“I felt like I’m clean and I’m doing the right things but I’m with this guy who’s not clean and is not doing the right things and I felt like if I didn’t leave the situation and the abuse, I was going to get sucked right back into that,” she said. “And I knew for my kids, I couldn’t do that.”
Elisa was married for nine years and “it started out fine,” she said.
Now that Elisa is out of the relationship, the red flags she missed along the way are obvious, she said.
After she was laid off from her job, Elisa found another position in administrative work.
“Then he started wanting to drive me to work. And then he wanted us to move out of the house we lived in. Then he started causing these little fights between me and my friends. Then it started moving to ‘your family doesn’t like me.’”
Her husband spread “like poison” throughout all of Elisa’s relationships, she said. Two months after giving birth to her second son, Elisa had no relationships other than with her husband.
He coaxed her to quit her job and stay home to be a mom, meaning “now I counted on him for everything,” Elisa said.
With no friends or family connections left in Washington, she moved to California with her now-ex husband so they could be closer to his family.
“The minute we got to California, everything changed.”
Stemming from a pain medication prescription after medical retirement from the Army, he began to use harder drugs, she said. The amounts of opiates, the frequency of gangs and violence, and the abuse all began to increase, Elisa said.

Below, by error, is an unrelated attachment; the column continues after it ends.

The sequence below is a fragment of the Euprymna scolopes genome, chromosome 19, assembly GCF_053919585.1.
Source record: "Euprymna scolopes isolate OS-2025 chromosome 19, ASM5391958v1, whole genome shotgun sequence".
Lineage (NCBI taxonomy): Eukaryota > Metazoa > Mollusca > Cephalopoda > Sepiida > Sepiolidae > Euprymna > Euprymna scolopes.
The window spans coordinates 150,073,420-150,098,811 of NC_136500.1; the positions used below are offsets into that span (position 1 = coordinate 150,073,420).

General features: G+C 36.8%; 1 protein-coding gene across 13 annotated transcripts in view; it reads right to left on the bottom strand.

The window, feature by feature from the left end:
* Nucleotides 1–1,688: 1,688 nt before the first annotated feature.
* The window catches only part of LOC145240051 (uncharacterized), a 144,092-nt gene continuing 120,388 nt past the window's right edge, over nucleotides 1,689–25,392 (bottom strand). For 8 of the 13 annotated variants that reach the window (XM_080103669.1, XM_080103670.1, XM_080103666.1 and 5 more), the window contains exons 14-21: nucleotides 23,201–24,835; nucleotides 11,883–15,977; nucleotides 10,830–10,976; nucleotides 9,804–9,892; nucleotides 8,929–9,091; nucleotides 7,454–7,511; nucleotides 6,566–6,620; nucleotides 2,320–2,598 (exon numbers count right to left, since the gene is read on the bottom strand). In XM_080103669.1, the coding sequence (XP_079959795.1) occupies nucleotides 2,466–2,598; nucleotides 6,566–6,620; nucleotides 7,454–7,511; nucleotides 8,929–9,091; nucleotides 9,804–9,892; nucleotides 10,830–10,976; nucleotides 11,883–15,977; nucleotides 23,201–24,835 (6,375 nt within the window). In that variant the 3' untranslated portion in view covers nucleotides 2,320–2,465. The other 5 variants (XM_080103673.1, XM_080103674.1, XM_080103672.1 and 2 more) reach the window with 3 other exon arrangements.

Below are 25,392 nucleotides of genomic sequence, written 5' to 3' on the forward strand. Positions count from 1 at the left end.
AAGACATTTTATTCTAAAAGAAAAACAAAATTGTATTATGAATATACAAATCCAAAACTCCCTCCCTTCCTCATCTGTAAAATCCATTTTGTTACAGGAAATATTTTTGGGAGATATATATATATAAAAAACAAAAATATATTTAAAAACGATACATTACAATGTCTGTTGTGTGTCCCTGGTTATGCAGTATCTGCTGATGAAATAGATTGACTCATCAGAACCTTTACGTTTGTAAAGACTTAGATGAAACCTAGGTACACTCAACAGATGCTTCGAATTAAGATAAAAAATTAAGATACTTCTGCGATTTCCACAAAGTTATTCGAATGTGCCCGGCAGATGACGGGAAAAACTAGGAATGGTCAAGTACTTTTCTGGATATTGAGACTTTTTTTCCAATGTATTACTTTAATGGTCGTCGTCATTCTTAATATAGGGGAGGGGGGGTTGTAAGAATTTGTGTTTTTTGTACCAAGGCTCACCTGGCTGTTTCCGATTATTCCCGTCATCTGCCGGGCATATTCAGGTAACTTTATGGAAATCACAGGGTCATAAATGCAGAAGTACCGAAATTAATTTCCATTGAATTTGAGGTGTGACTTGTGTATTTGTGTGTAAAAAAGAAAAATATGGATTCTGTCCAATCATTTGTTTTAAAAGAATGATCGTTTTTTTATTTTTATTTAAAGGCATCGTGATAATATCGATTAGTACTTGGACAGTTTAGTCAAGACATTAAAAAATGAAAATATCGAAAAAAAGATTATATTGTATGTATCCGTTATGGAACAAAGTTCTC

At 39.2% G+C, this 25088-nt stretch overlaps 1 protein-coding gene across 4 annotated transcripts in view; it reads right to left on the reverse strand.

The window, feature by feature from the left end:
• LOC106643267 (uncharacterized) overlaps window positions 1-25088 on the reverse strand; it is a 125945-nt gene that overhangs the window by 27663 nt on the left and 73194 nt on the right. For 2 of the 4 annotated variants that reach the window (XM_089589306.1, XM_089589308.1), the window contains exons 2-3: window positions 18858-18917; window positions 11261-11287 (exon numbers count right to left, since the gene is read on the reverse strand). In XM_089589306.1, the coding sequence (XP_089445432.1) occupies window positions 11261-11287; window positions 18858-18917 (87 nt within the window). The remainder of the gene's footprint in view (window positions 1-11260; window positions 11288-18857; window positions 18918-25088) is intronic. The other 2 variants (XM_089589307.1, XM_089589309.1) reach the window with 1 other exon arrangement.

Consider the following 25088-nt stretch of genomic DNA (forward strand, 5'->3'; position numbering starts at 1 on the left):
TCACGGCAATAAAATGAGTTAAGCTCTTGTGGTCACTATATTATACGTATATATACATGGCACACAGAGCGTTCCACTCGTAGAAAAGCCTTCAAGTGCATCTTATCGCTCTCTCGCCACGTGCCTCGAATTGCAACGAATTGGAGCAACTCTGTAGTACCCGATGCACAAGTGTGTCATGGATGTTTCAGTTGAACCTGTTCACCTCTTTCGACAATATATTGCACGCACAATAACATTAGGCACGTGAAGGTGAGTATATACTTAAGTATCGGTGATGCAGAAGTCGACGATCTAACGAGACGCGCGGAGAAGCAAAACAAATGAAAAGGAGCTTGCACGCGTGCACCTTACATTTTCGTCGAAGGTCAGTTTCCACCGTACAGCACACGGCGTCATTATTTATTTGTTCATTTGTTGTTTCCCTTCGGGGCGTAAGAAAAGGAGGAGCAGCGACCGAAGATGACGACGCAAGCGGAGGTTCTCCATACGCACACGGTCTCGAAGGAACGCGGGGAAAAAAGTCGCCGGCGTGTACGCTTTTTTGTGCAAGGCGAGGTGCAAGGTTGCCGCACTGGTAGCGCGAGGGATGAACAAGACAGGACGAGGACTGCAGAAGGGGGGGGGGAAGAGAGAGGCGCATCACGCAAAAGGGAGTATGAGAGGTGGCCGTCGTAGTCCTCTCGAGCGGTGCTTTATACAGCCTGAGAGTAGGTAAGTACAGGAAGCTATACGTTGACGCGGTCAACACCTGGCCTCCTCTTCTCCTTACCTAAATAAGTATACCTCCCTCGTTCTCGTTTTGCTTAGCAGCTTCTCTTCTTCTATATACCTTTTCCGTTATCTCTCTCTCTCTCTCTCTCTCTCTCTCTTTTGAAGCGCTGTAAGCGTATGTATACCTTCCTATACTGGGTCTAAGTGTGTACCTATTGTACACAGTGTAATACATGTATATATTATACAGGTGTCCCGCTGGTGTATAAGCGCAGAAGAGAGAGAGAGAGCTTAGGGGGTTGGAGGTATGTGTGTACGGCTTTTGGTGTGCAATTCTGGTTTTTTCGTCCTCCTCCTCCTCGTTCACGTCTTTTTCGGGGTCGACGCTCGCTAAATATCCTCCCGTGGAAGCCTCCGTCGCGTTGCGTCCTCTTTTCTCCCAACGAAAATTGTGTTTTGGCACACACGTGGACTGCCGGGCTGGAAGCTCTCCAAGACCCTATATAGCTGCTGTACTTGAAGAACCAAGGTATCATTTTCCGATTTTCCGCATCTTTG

“I think he knew I had nowhere else to go,” she said.
The relationship went on for another two years, back and forth with promises of changed behavior until Elisa got clean, then she said, “I was done.”
Elisa left her husband and their abusive relationship with only the clothes on her back and the faith that the Lord would see her through, she said.
She lived on her friend’s bottom bunk for two weeks before she got involved with Catholic Community Services and went to a clean and sober house for three months. Then she discovered the FUSION transitional housing program.
“Immediately everything started changing,” Elisa said. “All these things started manifesting and all these people started getting placed in my life that were just pushing me up to a new level.”
She earned a transitional housing place and found an incredible support system. She began the process of her divorce, she started school, she finished drug court, and she got a job.
“I always knew if I needed something, I could count on [FUSION] and they would help me find a way to get through it,” she said.
In early April, she became a homeowner for the first time in her life. She has a steady job, lives a sober life and her kids have a safe home.
During the welcome home event, her children excitedly ran through the hallways of their new home, her 5-year-old daughter stopping for a second at the living room couch to give Elisa a kiss and say “I love you” before heading into the garage to play.
“It just means security for my family … we don’t have to move in two years, we don’t have to worry about a lease or a deposit or anything,” Elisa said. “It’s just safety and security and accomplishment.”
It’s still difficult accepting help and learning to trust people who genuinely care and want the best for her, Elisa said. But she’s also learned to never lose hope.
“Knowing who I was three-and-a-half years ago I think is part of the reason why I feel like ‘How do I really deserve this?’” she said. “But I do, because I worked hard for it.”